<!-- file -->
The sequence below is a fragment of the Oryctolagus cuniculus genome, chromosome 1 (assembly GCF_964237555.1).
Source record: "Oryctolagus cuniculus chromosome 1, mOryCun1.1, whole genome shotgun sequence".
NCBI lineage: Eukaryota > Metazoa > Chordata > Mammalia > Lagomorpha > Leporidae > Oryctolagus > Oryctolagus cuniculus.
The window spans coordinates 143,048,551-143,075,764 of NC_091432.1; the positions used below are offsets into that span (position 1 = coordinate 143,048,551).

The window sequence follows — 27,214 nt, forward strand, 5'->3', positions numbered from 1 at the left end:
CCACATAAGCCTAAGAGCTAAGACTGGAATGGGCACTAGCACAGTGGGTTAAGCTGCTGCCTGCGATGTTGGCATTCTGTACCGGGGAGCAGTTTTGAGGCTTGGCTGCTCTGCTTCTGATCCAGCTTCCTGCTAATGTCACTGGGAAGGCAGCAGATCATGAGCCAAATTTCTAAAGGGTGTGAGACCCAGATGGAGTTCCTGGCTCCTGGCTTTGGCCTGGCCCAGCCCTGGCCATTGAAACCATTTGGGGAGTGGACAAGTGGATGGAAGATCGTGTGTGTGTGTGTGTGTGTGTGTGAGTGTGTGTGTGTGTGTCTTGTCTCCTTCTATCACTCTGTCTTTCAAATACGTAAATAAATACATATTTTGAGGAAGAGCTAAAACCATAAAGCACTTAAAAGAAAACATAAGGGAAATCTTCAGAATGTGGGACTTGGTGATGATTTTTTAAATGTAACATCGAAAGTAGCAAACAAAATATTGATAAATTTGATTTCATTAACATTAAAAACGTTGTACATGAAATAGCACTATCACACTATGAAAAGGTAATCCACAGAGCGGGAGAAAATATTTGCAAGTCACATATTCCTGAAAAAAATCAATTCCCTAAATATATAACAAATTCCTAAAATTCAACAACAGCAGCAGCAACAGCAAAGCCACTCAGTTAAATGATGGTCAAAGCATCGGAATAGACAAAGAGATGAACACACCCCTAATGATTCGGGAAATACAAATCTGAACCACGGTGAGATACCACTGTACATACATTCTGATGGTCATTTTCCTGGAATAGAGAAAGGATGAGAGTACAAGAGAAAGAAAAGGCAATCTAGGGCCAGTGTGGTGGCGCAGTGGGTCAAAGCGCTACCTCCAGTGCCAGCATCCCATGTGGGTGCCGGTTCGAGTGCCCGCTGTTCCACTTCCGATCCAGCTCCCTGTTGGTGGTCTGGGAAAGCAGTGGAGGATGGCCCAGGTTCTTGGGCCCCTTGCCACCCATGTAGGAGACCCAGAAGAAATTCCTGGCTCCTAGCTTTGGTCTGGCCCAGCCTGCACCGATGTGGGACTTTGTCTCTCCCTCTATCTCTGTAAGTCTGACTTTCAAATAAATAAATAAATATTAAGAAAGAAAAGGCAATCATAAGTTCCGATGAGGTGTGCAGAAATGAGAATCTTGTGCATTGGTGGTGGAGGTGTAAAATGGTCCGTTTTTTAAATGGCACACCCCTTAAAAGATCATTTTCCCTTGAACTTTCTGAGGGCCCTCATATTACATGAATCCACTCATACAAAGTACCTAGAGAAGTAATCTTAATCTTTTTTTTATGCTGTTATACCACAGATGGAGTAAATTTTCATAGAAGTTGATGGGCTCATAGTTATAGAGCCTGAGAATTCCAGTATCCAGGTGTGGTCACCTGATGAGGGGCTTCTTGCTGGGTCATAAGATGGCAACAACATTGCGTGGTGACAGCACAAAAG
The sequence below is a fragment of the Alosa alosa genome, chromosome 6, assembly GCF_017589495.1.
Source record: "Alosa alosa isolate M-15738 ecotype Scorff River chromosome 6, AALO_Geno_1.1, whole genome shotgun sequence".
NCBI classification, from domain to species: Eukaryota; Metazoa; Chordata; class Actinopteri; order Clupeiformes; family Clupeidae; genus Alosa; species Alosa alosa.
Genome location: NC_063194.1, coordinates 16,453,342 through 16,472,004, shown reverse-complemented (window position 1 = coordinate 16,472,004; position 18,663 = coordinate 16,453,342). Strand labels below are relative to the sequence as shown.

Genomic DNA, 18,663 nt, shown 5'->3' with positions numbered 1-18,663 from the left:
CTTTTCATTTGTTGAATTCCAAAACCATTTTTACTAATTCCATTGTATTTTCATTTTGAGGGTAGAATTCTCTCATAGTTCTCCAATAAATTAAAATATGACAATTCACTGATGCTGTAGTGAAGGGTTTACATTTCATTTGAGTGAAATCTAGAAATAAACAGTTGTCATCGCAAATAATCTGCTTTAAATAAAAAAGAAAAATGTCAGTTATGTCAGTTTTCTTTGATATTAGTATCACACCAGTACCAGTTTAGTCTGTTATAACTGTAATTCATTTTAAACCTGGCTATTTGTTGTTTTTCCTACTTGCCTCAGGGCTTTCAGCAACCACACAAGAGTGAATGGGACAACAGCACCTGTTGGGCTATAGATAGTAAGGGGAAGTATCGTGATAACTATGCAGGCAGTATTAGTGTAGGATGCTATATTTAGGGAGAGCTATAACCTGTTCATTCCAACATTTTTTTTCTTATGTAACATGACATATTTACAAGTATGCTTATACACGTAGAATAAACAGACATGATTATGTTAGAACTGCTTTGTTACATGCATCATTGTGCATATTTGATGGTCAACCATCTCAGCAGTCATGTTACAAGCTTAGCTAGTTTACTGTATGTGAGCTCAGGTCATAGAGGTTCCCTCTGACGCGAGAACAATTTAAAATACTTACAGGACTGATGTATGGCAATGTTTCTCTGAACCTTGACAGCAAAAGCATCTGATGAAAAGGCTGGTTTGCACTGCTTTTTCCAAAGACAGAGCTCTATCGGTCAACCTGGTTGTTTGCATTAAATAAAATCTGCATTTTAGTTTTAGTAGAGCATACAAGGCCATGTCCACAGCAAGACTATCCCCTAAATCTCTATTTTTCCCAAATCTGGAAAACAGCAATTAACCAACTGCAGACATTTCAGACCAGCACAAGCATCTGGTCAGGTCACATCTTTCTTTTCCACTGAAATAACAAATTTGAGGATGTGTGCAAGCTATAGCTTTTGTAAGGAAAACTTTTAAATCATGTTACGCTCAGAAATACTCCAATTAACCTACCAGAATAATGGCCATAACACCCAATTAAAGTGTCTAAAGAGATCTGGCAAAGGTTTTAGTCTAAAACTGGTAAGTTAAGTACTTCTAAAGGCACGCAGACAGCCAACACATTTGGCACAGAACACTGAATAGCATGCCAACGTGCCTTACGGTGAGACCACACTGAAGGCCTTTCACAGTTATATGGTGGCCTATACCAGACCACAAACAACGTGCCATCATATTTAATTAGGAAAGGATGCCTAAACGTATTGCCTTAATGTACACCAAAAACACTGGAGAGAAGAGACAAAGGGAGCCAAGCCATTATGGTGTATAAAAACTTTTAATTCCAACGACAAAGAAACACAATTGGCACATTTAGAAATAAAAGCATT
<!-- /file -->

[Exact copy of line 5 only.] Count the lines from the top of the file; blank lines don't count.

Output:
The window sequence follows — 27,214 nt, forward strand, 5'->3', positions numbered from 1 at the left end: